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Asia and the world as seen by border studies: Implications for US-Japan Relations

Overview

Leader Akihiro IWASHITA (Kyushu University)
Researcher Edward BOYLE (Kyushu University)
Term June 2016 – March 2017
Research Outline

Objectives:
To utilize the expertise of the Center for Asia-Pacific Future Studies (CAFS) and its domestic and international networks in order to suggest to the public policy and research communities based in Washington DC what sort of new US-Japan relationship should emerge from the geopolitical transformation currently occurring within Asia.
Methods:
The Japanese research community has traditionally been deficient in offering practical policy prescriptions, and while its historical explanations and analysis of trends have been fine-grained, this has not translated into detailed foreign policy suggestions that take sufficient account of global and regional dynamics. The current project will be grounded in the knowledge possessed by the border studies community at Kyushu University. In partnership with the Borders in Globalization (BiG, a Canadian-led international research network incorporating institutions in over ten countries) research group, and through seeking to enter into collaboration with the Association for Borderlands Studies (the secretariat of the Japan Chapter of which is located at CAFS), the East-West Center in Washington, the Brookings Institute and so forth, the project will be capable of offering new policy insights to the policy community based in Washington through offering a detailed analysis of the current situation in Northeast Asia.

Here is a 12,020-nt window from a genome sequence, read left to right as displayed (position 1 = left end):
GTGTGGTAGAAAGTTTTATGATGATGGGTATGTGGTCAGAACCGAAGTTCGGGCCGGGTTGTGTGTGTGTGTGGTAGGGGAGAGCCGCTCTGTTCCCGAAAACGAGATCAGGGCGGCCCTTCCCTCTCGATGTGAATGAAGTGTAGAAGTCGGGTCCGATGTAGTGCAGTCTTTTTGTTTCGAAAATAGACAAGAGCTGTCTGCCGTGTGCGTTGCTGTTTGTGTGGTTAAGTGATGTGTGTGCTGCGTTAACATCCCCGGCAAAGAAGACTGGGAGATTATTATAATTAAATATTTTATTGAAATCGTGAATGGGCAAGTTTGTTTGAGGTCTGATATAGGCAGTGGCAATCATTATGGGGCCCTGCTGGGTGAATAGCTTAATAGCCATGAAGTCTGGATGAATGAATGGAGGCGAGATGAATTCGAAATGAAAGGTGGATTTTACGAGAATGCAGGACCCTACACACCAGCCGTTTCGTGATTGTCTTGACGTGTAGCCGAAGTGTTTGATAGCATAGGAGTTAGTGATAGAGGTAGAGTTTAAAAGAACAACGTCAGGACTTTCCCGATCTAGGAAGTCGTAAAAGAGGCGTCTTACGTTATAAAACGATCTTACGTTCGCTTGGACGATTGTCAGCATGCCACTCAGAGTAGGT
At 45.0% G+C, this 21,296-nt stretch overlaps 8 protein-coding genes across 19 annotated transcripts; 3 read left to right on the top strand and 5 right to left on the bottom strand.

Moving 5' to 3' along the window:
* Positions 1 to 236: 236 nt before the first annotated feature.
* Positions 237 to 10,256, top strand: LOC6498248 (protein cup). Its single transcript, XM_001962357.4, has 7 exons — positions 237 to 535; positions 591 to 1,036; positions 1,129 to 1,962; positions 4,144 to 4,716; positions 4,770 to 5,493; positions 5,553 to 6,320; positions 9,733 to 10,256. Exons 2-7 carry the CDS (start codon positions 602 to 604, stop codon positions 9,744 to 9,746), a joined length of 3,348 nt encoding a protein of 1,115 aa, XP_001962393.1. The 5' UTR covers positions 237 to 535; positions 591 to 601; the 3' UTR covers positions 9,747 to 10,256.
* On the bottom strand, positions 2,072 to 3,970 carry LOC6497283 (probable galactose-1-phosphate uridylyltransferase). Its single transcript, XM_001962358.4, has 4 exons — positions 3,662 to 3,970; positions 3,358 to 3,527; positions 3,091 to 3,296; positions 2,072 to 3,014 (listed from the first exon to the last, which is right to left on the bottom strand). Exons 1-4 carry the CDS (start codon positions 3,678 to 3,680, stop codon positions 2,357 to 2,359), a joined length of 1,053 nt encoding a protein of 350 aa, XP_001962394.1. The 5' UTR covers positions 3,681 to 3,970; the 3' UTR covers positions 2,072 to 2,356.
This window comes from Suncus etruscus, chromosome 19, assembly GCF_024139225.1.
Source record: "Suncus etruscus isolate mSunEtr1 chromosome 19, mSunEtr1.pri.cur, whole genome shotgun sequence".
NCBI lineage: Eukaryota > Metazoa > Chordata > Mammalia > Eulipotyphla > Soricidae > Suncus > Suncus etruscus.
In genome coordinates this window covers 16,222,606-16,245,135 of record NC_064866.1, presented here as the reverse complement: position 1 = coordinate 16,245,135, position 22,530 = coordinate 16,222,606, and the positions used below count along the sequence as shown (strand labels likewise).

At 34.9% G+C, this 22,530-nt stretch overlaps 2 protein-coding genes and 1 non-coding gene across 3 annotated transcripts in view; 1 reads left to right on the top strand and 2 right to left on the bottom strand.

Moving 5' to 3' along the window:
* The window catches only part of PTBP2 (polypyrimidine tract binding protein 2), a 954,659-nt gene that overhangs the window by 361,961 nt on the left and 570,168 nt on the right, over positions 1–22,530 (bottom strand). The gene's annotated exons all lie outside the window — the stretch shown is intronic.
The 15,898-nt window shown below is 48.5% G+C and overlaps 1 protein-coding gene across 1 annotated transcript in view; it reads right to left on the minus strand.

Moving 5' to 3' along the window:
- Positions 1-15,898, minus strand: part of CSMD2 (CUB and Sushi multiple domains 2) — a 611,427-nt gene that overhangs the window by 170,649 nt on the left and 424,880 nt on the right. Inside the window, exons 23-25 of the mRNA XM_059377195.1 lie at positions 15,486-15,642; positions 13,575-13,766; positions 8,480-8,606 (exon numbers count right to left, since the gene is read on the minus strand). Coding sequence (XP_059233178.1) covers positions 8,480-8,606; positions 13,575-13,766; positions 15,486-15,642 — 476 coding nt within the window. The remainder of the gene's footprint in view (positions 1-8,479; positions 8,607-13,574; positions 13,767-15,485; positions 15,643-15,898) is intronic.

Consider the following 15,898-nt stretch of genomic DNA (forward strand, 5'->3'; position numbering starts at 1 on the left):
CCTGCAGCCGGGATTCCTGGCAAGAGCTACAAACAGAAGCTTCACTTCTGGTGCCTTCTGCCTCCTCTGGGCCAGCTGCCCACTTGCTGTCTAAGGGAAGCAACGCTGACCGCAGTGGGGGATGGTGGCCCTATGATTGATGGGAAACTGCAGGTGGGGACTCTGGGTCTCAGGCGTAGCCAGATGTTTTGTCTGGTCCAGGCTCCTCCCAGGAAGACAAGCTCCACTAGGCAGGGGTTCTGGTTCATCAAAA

Background:
The Project Leader was a Fellow at the Brookings Institute and has previously undertaken activities in conjunction with research organizations with a strong policy focus, such as the Kennan Institute at the Wilson Center, Georgetown University, the East-West Center in Washington (a congressional think-tank), and the Center for Naval Analyses and Institute for Public Research (a Defense Department think-tank). Through such experiences, it became clear to him that many researchers coming from Japan offer only analysis, and therefore do not find their work picked up by the policy community. In order for such work to have an impact in Washington, it is essential that it 1) be relevant to the United States’ interests; 2) analyze the defects and failings in US foreign policy; and 3) incorporate the contributions that Japan can offer the United States with regards to the region by introducing details and analyses on specific themes into foreign policy prescriptions that work to the advantage of the United States. Based on the knowhow that has been acquired by the Project Leader to date, this project shall seek to communicate the results of research done by Kyushu University and the wider Japanese foreign policy community to a wider audience.

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